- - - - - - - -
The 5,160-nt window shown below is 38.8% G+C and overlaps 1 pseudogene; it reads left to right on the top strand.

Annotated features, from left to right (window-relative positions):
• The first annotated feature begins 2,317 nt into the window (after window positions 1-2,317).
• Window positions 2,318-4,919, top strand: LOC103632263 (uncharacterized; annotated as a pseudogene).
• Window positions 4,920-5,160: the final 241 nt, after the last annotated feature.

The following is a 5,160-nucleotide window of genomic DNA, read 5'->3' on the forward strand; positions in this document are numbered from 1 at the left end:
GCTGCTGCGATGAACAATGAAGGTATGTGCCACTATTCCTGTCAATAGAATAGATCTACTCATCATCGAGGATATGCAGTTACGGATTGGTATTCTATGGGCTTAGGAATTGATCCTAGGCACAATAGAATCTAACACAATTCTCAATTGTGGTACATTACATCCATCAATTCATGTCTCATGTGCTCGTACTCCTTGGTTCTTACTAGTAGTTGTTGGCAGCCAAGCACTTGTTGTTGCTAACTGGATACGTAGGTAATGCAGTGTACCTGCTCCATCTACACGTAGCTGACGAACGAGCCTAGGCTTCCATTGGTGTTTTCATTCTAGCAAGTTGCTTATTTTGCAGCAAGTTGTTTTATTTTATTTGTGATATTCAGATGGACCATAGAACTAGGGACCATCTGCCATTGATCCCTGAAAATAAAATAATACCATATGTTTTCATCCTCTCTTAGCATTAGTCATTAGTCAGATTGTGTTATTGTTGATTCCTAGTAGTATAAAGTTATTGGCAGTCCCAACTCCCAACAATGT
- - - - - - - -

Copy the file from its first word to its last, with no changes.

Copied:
The 5,160-nt window shown below is 38.8% G+C and overlaps 1 pseudogene; it reads left to right on the top strand.

Annotated features, from left to right (window-relative positions):
• The first annotated feature begins 2,317 nt into the window (after window positions 1-2,317).
• Window positions 2,318-4,919, top strand: LOC103632263 (uncharacterized; annotated as a pseudogene).
• Window positions 4,920-5,160: the final 241 nt, after the last annotated feature.

The following is a 5,160-nucleotide window of genomic DNA, read 5'->3' on the forward strand; positions in this document are numbered from 1 at the left end:
GCTGCTGCGATGAACAATGAAGGTATGTGCCACTATTCCTGTCAATAGAATAGATCTACTCATCATCGAGGATATGCAGTTACGGATTGGTATTCTATGGGCTTAGGAATTGATCCTAGGCACAATAGAATCTAACACAATTCTCAATTGTGGTACATTACATCCATCAATTCATGTCTCATGTGCTCGTACTCCTTGGTTCTTACTAGTAGTTGTTGGCAGCCAAGCACTTGTTGTTGCTAACTGGATACGTAGGTAATGCAGTGTACCTGCTCCATCTACACGTAGCTGACGAACGAGCCTAGGCTTCCATTGGTGTTTTCATTCTAGCAAGTTGCTTATTTTGCAGCAAGTTGTTTTATTTTATTTGTGATATTCAGATGGACCATAGAACTAGGGACCATCTGCCATTGATCCCTGAAAATAAAATAATACCATATGTTTTCATCCTCTCTTAGCATTAGTCATTAGTCAGATTGTGTTATTGTTGATTCCTAGTAGTATAAAGTTATTGGCAGTCCCAACTCCCAACAATGT